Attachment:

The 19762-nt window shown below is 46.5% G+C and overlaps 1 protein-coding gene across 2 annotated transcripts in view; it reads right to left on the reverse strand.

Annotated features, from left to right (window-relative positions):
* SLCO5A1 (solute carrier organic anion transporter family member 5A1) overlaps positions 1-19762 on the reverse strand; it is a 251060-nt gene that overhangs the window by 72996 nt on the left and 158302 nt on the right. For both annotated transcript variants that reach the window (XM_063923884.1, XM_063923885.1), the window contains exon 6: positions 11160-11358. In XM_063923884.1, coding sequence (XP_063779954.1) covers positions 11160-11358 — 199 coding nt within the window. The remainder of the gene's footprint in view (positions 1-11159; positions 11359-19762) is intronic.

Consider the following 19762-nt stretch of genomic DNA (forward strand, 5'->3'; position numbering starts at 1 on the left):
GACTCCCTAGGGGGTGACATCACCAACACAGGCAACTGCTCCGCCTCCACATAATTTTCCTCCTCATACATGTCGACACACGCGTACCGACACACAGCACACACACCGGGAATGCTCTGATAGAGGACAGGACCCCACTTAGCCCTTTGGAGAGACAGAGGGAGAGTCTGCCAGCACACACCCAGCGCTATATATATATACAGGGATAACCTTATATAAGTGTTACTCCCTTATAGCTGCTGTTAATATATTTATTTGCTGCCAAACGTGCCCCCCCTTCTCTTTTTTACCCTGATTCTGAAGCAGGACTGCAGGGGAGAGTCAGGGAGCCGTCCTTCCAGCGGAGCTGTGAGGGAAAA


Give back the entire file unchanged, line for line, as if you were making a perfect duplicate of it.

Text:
The 19762-nt window shown below is 46.5% G+C and overlaps 1 protein-coding gene across 2 annotated transcripts in view; it reads right to left on the reverse strand.

Annotated features, from left to right (window-relative positions):
* SLCO5A1 (solute carrier organic anion transporter family member 5A1) overlaps positions 1-19762 on the reverse strand; it is a 251060-nt gene that overhangs the window by 72996 nt on the left and 158302 nt on the right. For both annotated transcript variants that reach the window (XM_063923884.1, XM_063923885.1), the window contains exon 6: positions 11160-11358. In XM_063923884.1, coding sequence (XP_063779954.1) covers positions 11160-11358 — 199 coding nt within the window. The remainder of the gene's footprint in view (positions 1-11159; positions 11359-19762) is intronic.

Consider the following 19762-nt stretch of genomic DNA (forward strand, 5'->3'; position numbering starts at 1 on the left):
GACTCCCTAGGGGGTGACATCACCAACACAGGCAACTGCTCCGCCTCCACATAATTTTCCTCCTCATACATGTCGACACACGCGTACCGACACACAGCACACACACCGGGAATGCTCTGATAGAGGACAGGACCCCACTTAGCCCTTTGGAGAGACAGAGGGAGAGTCTGCCAGCACACACCCAGCGCTATATATATATACAGGGATAACCTTATATAAGTGTTACTCCCTTATAGCTGCTGTTAATATATTTATTTGCTGCCAAACGTGCCCCCCCTTCTCTTTTTTACCCTGATTCTGAAGCAGGACTGCAGGGGAGAGTCAGGGAGCCGTCCTTCCAGCGGAGCTGTGAGGGAAAA